According to the Citizenship Retention and Reacquisition Act of 2003, any natural-born Philippine citizen who has become a naturalized citizen of another country may become a dual citizen of both the Philippines and their new country of origin.
The process of re-acquiring or retaining citizenship is relatively straightforward. It involves standing before a Philippine Consular Officer and taking an oath of allegiance to protect and serve the Republic of the Philippines. Upon taking this oath of allegiance, the individual will have the same economic, political and civil rights as any other Philippine citizen. This is for all intents and purposes the same as natural-born citizenship.
Children and Dual Citizenship
The children of anyone eligible for citizenship reacquisition may also become citizens of the Philippines. The unmarried children under 18 years of age of an applicant for reacquisition may become derivative Filipino citizens if included in their parent’s applications. Children may be legitimate, illegitimate or adopted, as long as they are legally considered family members in their resident country. Derivative citizens enjoy the same rights as any other Philippine citizen.
Furthermore, children of any citizens of the Philippines are automatically considered dual citizens by birth if they are born in the United States. This only applies if either parent is actively a Philippine citizen at the time of the child’s birth.
The Process of Citizenship Application
Applying for citizenship requires applicants to visit the website or physical location of their country’s Philippine Consulate to get the Dual Citizenship Application form.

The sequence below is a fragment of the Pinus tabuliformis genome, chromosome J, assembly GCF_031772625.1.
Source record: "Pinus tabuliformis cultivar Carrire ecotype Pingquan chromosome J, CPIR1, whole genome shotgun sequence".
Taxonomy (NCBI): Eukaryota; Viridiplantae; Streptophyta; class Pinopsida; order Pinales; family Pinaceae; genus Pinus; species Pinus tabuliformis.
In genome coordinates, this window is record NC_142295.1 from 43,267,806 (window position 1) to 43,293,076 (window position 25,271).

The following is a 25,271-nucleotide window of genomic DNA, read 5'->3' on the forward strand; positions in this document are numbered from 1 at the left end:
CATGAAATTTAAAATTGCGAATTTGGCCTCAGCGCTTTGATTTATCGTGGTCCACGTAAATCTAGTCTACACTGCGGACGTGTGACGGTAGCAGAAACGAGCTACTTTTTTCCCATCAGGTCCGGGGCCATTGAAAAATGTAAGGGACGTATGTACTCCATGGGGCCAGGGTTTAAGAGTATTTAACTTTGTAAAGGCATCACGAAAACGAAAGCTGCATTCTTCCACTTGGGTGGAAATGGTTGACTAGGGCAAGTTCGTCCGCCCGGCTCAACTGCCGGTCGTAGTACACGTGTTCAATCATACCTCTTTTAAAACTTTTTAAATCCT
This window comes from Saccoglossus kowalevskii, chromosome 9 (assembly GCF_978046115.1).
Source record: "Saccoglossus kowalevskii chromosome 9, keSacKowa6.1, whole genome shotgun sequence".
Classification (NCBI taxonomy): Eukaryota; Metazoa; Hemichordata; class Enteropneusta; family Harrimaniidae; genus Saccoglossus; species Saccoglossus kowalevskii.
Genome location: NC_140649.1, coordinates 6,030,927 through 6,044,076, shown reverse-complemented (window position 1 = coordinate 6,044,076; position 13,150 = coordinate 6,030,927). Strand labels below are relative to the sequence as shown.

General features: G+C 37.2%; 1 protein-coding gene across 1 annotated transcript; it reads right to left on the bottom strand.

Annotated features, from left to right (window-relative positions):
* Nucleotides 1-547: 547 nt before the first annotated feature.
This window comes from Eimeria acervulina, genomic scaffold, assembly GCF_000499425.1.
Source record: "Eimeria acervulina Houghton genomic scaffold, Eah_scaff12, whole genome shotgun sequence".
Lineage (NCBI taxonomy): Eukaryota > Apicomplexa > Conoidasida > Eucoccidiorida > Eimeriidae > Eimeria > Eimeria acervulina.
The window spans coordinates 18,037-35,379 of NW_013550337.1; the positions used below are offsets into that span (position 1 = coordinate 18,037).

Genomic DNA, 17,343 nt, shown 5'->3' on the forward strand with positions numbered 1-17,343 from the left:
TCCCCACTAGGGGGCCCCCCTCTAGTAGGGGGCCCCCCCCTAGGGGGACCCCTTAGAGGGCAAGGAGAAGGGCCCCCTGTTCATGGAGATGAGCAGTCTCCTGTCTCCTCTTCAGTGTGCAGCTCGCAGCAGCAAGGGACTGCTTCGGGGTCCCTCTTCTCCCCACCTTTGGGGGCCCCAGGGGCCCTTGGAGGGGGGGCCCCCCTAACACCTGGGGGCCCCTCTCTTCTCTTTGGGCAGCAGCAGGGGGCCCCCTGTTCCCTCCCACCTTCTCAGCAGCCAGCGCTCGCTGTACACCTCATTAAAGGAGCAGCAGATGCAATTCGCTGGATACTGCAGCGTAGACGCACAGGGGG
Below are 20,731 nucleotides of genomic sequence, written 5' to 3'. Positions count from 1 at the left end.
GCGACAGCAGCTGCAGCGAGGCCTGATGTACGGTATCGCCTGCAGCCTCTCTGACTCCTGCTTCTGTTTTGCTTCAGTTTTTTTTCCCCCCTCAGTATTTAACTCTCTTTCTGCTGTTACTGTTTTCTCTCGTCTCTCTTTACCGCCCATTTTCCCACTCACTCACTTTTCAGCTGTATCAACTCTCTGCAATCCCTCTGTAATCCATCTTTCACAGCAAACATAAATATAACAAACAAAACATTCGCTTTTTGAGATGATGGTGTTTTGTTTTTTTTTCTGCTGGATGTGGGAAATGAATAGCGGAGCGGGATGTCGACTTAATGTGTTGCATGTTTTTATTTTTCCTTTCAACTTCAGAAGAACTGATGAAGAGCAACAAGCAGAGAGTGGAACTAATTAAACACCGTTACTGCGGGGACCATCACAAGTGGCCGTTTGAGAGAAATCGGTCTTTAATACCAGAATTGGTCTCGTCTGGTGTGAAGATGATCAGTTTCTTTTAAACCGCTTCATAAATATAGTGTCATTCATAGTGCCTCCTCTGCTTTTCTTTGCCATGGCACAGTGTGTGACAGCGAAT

Applicants must fill out the form in its entirety and include copies of their Philippine birth certificate, Philippine and U.S. passport, marriage certificate or contract, U.S. naturalization certificate, six color photos taken within six months of the application date and a processing fee of $50.00 payable by money order, certified check, cashier’s check or bank draft. Cash may be used if applying at the Consulate in person. Color photos must be 2″ by 2″ and show a clear front view of the applicant’s face on a white background.
If children are also applying for derivative citizenship, three identical color photos following the rules specified above, copies of their birth certificates and passports, and processing fees of $25 per child must be included in the application.
Once the application has been accepted, the Consulate will inform the applicant by mail of the date for the oath of allegiance. On that day, the applicant must bring originals of all the documents affixed to the Dual Citizenship Application form. Following the oath, the applicant will once again enjoy full citizenship rights including the right to vote in Philippine elections, travel with a Philippine passport, own real estate in the Philippines and engage in business and commerce as a Filipino.